FERC gives East Texas Electric Cooperative two extra years for hydro project

A Federal Energy Regulatory Commission official on April 3 granted East Texas Electric Cooperative a two-year extension on a preliminary permit for a 24-MW hydro project.

On March 22, East Texas Electric Cooperative, licensee for the proposed 24-MW Lake Livingston Hydroelectric Project, filed a request for a two-year extension of time, until Aug. 26, 2015, to begin construction of the project. The project will be located on the Trinity River Authority of Texas’ (TRA) existing Lake Livingston dam on the Trinity River, in San Jacinto, Polk, Trinity, and Walker counties, in southeastern Texas. The project will not occupy any federal lands.

Article 307 of the license requires the licensee to commence construction of the project works within two years from the issuance date of the license. The cooperative told FERC it is working diligently to develop the project and needed extra time to complete that work.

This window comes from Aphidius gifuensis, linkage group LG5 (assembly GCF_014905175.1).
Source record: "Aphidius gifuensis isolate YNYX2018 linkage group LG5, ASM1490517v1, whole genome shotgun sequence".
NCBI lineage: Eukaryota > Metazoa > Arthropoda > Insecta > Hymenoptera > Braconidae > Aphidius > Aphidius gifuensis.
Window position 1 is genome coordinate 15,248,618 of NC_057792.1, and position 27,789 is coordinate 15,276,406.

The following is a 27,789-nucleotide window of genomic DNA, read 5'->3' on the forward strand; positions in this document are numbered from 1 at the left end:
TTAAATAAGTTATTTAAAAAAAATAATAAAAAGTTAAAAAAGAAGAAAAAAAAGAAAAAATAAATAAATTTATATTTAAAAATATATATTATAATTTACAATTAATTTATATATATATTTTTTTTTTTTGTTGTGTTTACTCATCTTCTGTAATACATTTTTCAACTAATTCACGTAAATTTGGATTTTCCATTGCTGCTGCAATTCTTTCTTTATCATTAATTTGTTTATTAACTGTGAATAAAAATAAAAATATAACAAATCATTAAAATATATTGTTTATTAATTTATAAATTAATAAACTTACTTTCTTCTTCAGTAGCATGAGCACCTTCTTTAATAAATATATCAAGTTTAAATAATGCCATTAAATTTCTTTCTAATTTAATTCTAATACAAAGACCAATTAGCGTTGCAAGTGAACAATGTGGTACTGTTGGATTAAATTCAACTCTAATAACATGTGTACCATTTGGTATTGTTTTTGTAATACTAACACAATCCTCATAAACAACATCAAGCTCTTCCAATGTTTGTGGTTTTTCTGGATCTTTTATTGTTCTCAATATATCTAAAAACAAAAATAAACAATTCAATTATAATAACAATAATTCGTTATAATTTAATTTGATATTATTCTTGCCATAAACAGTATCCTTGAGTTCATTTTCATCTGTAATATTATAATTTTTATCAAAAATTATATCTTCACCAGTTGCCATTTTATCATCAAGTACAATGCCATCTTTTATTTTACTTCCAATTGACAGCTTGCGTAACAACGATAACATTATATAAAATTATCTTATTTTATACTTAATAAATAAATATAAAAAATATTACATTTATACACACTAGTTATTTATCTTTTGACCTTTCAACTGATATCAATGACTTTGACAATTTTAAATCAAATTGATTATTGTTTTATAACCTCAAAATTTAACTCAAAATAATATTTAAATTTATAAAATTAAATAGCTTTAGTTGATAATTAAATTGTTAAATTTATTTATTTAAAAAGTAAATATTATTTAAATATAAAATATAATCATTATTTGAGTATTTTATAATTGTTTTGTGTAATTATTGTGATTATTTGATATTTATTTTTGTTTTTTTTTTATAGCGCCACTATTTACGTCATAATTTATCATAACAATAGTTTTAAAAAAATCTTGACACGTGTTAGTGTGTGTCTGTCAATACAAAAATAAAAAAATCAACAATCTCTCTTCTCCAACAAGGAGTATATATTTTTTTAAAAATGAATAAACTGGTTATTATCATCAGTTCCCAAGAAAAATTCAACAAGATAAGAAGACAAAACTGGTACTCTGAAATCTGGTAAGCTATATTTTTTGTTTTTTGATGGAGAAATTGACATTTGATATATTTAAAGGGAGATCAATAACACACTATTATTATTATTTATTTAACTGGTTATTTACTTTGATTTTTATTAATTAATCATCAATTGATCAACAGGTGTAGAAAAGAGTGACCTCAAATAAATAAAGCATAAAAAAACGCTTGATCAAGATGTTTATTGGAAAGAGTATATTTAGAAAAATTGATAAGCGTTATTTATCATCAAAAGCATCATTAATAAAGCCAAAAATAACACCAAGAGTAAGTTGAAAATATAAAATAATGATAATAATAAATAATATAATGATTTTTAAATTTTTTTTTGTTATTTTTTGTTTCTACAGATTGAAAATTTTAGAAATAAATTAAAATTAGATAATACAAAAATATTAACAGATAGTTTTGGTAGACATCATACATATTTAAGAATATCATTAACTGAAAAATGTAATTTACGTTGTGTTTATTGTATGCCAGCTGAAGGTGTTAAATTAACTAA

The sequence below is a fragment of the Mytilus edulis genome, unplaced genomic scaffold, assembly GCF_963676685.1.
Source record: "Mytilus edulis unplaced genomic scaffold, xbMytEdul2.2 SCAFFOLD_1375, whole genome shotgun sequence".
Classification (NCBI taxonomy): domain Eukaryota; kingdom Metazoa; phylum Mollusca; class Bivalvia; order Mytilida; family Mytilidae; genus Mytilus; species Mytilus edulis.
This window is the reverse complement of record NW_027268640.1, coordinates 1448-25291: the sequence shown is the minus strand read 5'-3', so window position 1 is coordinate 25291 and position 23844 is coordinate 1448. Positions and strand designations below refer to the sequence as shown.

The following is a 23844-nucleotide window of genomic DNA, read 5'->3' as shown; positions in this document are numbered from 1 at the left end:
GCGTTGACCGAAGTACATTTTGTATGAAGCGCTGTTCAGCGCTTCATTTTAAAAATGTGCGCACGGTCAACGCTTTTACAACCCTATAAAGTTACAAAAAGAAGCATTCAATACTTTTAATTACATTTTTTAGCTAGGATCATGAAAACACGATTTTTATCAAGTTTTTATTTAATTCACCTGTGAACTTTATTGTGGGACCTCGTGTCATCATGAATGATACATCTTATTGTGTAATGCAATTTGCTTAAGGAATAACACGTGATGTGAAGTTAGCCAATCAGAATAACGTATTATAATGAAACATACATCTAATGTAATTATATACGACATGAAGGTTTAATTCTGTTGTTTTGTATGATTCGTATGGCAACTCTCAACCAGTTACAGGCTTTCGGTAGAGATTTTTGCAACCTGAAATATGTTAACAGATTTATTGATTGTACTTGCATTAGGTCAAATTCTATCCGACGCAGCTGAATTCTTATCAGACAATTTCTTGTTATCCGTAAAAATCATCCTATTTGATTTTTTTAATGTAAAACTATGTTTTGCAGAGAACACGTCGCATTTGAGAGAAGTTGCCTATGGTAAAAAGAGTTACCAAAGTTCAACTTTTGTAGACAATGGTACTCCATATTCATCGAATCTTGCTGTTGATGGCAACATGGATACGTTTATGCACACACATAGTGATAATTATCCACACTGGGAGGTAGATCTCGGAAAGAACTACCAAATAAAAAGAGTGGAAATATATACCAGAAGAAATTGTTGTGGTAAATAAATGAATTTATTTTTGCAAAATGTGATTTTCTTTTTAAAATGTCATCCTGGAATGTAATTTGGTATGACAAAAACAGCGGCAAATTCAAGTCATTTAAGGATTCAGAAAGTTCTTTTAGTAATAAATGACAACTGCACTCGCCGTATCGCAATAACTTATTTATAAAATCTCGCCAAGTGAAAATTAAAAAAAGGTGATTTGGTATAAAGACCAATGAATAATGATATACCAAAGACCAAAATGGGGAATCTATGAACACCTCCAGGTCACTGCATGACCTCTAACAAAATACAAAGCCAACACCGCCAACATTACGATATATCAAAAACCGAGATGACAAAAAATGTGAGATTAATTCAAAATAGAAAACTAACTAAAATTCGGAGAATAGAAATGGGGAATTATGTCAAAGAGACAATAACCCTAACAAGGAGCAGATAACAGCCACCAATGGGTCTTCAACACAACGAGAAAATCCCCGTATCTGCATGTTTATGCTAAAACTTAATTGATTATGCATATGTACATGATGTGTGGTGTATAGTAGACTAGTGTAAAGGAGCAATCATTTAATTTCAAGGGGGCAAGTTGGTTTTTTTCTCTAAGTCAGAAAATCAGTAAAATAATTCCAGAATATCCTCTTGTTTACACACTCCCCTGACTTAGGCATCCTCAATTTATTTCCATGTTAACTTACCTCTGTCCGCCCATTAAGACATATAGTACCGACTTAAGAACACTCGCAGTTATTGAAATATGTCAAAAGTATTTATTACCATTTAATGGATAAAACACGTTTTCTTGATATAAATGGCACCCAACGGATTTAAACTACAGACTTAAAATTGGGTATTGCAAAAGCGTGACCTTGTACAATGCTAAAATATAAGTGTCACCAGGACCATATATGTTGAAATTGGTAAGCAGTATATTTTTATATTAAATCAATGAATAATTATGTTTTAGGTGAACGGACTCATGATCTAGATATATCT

The extension approval came from Charles Cover, Chief, Project Review Branch, Division of Hydropower Administration and Compliance, under authority delegated by the commission in cases like this one.

The March 22 extension request said the cooperative has proceeded diligently with project development activities and has spent nearly $8.4m on the project to date. “It has timely submitted compliance filings required under the license; has issued $35.2 million in Clean Renewable Energy Bonds (CREBs) and will issue another $15 million in CREBs by March 2014; has submitted requests for a large generator interconnection and for transmission service with Entergy’s Independent Coordinator of Transmission; has entered into a contract with a turbine-generator vendor; has issued a Request for Proposals to prospective engineering, procurement and construction (EPC) contractors, with bids due in late April; and expects to select an EPC contractor and issue a notice to proceed with final design work by August this year. The Cooperative is in the process of acquiring the property rights needed for the Project, including transmission rights-of-way, from TRA, Polk County, and several private landowners.”

About Barry Cassell 20414 Articles
Barry Cassell is Chief Analyst for GenerationHub covering coal and emission controls issues, projects and policy. He has covered the coal and power generation industry for more than 24 years, beginning in November 2011 at GenerationHub and prior to that as editor of SNL Energy’s Coal Report. He was formerly with Coal Outlook for 15 years as the publication’s editor and contributing writer, and prior to that he was editor of Coal & Synfuels Technology and associate editor of The Energy Report. He has a bachelor’s degree from Central Michigan University.